I am working on a project to re-print all sixteen of the illustrated stories from Mary Graham Bonner’s 1923 collection, 365 Bedtime Stories (see my Bonner biography and project introduction). Sixteen of the 365 stories were illustrated by Florence Choate and Elizabeth Curtis. The third of the illustrated stories is The Tired Eagles, which Bonner wrote for February 25. I re-print the story below with its original illustration by Florence Choate (see original on Project Gutenberg).
Reprinting “The Tired Eagles”
“In the house where Kenneth lived there was a chair which had always fascinated him. It was a very, very old chair, and Kenneth’s mother and daddy were very proud of it,” said daddy to Jack and Evelyn. “Kenneth’s daddy had bought it at a sale of old and curious things. It was a Roman chair, and on either side were two heads of eagles. These four heads in all always made Kenneth wonder, for they looked so very life-like. He used to imagine that even little wooden eagles must get very tired of always being just the same. And late one afternoon, sitting in the chair he fell asleep.
“‘You’re terribly tired, aren’t you?’ said the first eagle, who suddenly seemed to be looking at him.
“‘Yes, I’m a little tired,’ Kenneth admitted.
“‘Well, you’re not as tired as we are,’ said the second eagle.
“‘No, indeed!’ said the third eagle. ‘You’re only tired because you’ve played so many games. We’re tired because we’re always still.’
“Kenneth listened eagerly, because he’d so often thought just what he was hearing. ‘Yes,’ said Kenneth very sympathetically, ‘I should think you would be very dull. I’ve often thought that. Have you been there a long time?’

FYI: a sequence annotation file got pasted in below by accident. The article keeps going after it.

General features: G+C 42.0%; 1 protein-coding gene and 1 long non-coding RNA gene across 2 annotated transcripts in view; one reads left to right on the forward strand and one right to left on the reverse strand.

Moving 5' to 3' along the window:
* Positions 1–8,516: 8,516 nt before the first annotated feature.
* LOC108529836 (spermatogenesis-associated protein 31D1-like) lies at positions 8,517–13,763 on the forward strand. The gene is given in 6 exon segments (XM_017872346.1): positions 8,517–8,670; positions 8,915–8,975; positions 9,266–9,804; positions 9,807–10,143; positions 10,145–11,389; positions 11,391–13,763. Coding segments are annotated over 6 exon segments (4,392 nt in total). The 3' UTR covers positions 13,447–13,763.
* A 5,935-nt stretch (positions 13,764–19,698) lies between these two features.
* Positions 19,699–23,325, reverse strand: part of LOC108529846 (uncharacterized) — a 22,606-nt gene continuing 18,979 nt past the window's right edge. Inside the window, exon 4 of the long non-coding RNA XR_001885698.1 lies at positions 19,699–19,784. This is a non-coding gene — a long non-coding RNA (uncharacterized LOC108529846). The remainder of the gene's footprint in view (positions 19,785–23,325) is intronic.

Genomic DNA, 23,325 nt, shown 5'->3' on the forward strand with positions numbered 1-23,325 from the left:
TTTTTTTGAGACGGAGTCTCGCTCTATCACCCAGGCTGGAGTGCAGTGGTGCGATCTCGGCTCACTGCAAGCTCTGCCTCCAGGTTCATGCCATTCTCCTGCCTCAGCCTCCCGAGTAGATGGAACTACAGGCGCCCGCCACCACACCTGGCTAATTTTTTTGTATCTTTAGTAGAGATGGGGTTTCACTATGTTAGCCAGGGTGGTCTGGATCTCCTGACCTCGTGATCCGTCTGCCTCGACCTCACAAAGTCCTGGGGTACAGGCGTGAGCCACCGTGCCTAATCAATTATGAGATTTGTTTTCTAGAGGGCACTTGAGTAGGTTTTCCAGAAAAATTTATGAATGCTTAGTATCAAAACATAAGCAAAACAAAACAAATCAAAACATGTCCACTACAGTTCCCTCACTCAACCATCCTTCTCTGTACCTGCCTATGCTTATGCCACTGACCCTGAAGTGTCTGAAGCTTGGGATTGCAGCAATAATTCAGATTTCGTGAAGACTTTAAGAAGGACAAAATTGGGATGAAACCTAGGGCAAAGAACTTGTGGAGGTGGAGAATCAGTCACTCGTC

“‘Oh, ages and ages!’ replied the fourth eagle, who up to this time had not spoken. ‘We were very old before your daddy got us. We’ve been on this chair so long. We can’t remember how long. And what makes us feel so sad is that we are called eagles and should fly and yet are forever glued to this chair.’
“‘Kenneth, Kenneth,’ cried Kenneth’s mother, ‘it’s long past bed-time!’
“‘Oh, I am not so tired as the eagles are!’ said Kenneth. And Kenneth’s mother wondered if he was talking in his sleep.”
This is our second consecutive Bonner bedtime story involving a dream. But where In Dreamland taught a tough moral lesson, The Tired Eagles is a quaint story of a boy’s imagination working in his sleep. I found the final line, “Kenneth’s mother wondered if he was talking in his sleep,” to be quite clever. The subject matter of the poem should be relatable to young readers. Beautiful eagle heads carved into an old wooden chair is the sort of thing that has a tendency to fascinate small children and, in some cases, stimulate the imagination. Kenneth comes away from his likely dream experience with the realization that staying still can be tiring in its own way.
Related: See category archive for all posts in this series.